A couple of weeks ago, I was drawing up a list of YA novels featuring LGBTQ characters for the library where I work. As I worked on the list, I realized that figuring out which books had LGBTQ themes was a little trickier than I’d first imagined: a quick catalog search for something like “gay and teen” only turned up a few titles, even though I knew there were more on the shelves, and eventually I got sick of coming up with alternative search terms (“queer and ya,” “lesbian and teen,” “transgender” … you get the picture). It turns out that searching the catalog isn’t the best way to find LGBTQ books. Luckily, there are some great resources available that are much quicker and more user-friendly. You can always just Google, of course, but these blogs, lists, and awards are a quick, easy way to find queer-friendly books to add to your bookshelf.
Awards & Selected Lists:
Although YALSA doesn’t have a queer-specific award, YALSA’s parent organization, the American Library Association, does! In fact, they have a whole family of LGBT awards called the Stonewall Awards. The award for YA books is officially called the Stonewall Book Award-Mike Morgan & Larry Romans Children’s & Young Adult Literature Award, but it’s usually just referred to as the Stonewall. This year the award went to Putting Makeup on the Fat Boy, and four honor titles were named: a+e 4ever, Money Boy, Pink, and with or without you. You can also check out the list of previous winners to find wonderful reads from previous years.
Another ALA-sponsored resource is the Rainbow List. It’s a joint project between the GLBTRT (that’s the Gay, Lesbian, Bisexual, and Transgender Round Table!) and the Social Responsibilities Roundtable. Every year, the Rainbow Project Committee compiles a list of great LGBT fiction for children and teens. You can check out the 2012 list to see the committee’s most recent picks, or browse older lists to find books you might have missed when they were published.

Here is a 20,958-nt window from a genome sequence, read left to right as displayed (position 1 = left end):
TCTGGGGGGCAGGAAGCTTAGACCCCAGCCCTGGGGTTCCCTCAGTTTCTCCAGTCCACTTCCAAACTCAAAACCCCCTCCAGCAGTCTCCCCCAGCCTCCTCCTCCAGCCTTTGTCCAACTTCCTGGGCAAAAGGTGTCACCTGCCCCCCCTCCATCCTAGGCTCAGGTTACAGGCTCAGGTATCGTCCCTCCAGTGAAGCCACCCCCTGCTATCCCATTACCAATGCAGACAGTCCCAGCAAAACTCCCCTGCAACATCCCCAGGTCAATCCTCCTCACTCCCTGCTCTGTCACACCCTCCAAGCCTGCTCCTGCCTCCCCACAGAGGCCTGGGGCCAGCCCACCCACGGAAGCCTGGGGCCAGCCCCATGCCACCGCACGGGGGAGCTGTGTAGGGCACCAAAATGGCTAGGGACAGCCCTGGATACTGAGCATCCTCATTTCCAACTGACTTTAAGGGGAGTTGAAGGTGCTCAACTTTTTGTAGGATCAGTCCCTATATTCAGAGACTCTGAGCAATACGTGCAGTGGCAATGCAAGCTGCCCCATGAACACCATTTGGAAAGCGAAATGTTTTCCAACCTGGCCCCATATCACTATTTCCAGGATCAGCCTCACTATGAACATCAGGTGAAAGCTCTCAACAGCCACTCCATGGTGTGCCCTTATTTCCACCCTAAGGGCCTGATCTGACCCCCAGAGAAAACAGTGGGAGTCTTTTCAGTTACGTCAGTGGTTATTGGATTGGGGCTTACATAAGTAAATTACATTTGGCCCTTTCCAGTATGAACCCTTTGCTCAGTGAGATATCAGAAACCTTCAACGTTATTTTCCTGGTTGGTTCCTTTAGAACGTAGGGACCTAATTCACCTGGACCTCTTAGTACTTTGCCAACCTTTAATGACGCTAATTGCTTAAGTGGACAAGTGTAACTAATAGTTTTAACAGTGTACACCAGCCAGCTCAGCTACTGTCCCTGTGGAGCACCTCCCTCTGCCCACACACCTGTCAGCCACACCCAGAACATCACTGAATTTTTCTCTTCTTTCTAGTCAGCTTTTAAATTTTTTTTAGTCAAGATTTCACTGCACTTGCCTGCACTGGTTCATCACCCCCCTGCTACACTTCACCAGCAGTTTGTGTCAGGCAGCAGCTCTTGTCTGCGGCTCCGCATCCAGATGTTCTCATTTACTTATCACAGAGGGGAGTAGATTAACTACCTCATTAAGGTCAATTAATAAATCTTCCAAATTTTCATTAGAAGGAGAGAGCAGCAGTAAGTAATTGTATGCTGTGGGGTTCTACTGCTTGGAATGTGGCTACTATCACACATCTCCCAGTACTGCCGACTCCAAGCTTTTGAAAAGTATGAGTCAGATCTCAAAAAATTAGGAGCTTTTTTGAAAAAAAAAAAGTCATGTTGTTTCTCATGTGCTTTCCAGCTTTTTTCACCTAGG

The Lamda Literary Foundation, which “nurtures, celebrates, and preserves LGBT literature” also gives an annual award for Children’s/YA literature. The list of previous winners and finalists also contains the winners and finalists for many, many other categories, so be warned! It’s a long page, but the YA stuff is on there and it’s worth searching for.
If there’s a topic, there’s a blog, and LGBT YA is no exception, thankfully!
QueerYA is a book review blog written by Daisy Porter, a public librarian in San Jose. She focuses on “fiction of interest to lesbian, gay, bisexual, transgendered, queer, and questioning teenagers.” It goes all the way back to 2009 and it has a great search feature that allows you to filter by character: looking for a book featuring a transgender character? How about a biracial one? Daisy’s blog lets you search that way, as well as by genre, author, and other traits. Very useful!
I’m Here, I’m Queer, What the Hell Do I Read? covers general LGBT news of interest to teens: there are books, but also videos, news items, and information about scholarship contests, for example. Down the left side of the page is a loooooong list of books, separated into categories like “Books featuring Gay Teen Characters/Themes” and “Books on Family and Friends of GLBTQ” characters. The format of the book review posts is a little different from many other blogs: the post itself is summary-orientetd, and readers are encouraged to post their own reviews in the comments. If you want to have a conversation about a book, this blog is a good place to start.
YA authors are great at using social media to connect with their readers, and authors of LGBTQ YA are no exception. Authors Alex Sanchez and Malinda Lo both have great lists of LGBT reads on their respective websites. Many other authors who write about LGBT issues have sections on their websites devoted to resources for gay teens or their own experiences being gay (check out Brent Hartinger’s page for an example). QueerYA, mentioned above, has an almost exhaustive list of writers who write or have written LGBT YA; it’s a good starting place if you’re interested in one particularly author.
No need to turn to the wild world of Google results–these resources should lead to some great books!
— Emily Calkins, currently reading The Way We Fall by Megan Crewe
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